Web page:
Macaroni, Elmer's glue and construction paper!
posted by borkingchikapa at 6:06 PM on March 8, 2005

Something to think about that might help - pretty much everything you buy today is machine manufactured, and there are very definite limits to what can actually be made that way. (With current technology).
Even a mediocre craftsman or hobbiest can build things that are simply non-manufacturable by either machine or cheap labour, which in today's market is pretty much the same thing as something that money can't buy, because the price of a commissioned one-off custom piece is so far above the closest mass-produced item that there is virtually no demand. But as a labour of love for a gift, many hours of your time and skills may be able to create something that would cost a fortune to commission.
In other words, look at your skills and interests and think "custom". Not necessarily "custom built", "customized" works too :-)

Or, if you don't have the time for a big project, I have no idea what your budget is, but Oldtimey's cool smile subscription idea made me think of those LCD picture frames (don't know the company name, sorry) that display a montage of images and plug into a phone jack, to auto-update at 2am the images to display from a website. If you operate the website subsciption, you'd basically be handing her a Mystery Box of photos that shows the latest things in your life By Magic. (Assuming you use a digital camera and your photos already pass through your computer anyway, meaning very little work is involved). I know my mother is always dying to know what's going on in my life... :-)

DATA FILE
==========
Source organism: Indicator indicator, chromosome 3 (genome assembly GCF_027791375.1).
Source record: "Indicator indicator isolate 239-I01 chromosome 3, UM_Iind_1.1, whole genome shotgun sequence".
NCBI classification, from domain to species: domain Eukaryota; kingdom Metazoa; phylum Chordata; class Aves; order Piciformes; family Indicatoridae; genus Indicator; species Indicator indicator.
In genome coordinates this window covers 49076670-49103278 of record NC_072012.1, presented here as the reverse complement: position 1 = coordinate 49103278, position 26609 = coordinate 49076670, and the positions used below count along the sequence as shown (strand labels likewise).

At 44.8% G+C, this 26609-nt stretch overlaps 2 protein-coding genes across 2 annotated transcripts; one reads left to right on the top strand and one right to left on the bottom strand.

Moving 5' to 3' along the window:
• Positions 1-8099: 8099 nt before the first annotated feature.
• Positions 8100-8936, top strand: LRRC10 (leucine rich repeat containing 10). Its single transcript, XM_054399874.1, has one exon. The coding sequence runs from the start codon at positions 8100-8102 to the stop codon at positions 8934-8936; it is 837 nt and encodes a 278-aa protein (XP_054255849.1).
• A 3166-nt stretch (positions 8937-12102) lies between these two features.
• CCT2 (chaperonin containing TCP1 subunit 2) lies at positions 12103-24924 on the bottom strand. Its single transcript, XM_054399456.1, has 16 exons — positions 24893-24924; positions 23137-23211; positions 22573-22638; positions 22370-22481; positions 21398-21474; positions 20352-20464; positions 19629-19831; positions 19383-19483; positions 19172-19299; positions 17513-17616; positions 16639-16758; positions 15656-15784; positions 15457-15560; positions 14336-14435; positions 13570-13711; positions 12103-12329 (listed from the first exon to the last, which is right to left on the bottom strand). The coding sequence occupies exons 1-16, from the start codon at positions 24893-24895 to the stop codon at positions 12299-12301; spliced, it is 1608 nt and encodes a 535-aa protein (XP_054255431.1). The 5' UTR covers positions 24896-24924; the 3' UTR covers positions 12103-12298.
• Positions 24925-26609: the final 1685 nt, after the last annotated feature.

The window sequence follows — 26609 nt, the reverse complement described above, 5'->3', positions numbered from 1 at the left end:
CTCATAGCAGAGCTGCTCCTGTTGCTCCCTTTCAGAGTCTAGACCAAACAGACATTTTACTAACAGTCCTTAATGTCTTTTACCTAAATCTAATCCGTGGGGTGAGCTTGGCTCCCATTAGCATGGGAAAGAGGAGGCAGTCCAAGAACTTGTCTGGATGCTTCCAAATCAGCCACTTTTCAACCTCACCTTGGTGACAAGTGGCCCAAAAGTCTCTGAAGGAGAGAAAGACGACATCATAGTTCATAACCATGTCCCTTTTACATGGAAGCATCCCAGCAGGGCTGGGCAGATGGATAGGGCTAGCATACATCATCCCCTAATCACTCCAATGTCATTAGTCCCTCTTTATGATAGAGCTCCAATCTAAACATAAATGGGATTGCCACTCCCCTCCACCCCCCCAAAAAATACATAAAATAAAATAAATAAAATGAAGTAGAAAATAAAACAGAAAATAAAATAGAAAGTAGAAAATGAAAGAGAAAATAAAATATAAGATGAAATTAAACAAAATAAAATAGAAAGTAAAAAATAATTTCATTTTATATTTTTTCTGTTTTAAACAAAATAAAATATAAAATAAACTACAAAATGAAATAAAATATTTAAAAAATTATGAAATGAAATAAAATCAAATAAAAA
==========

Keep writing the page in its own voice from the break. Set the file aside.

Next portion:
posted by -harlequin- at 6:29 PM on March 8, 2005

Make a Life Poster.
posted by nitsuj at 6:56 PM on March 8, 2005

A letter that talks about things she did for you that you loved, things you remember doing with her, things she taught you. Bake her cookies.

The smile envelopes are a great idea, and a frame decorated with macaroni & sprayed gold would be pretty cool.
posted by theora55 at 8:10 PM on March 8, 2005

FWIW, my Mom's birthday is today, and I did this. Before that, though I've gotten in the habit of writing her postcards every week or so. Sometimes they're nice looking cards, sometimes I have something to say, sometimes there's nothing on them except "I'm thinking of you" but it's an easy way for her to get the kind of incidental contact from me that we don't have as much now that we don't live together.
posted by jessamyn at 7:58 AM on March 9, 2005

Response by poster: Wow. I ♥ AskMefi.

Thanks for all of the photo ideas and I'll probably go with something along that vein. I'm also thinking I'm going to come up with some sort of artsy-fartsy project to put together. Might even combine the two.

Just an FYI about the more "touchy-feely" ideas: it's not that they're bad ideas because they're wonderful ideas. However, I don't have that kind of relationship with Mum. There's too much history I'm still not able to let go of and would be uncomfortable doing something like that.
posted by deborah at 1:33 PM on March 9, 2005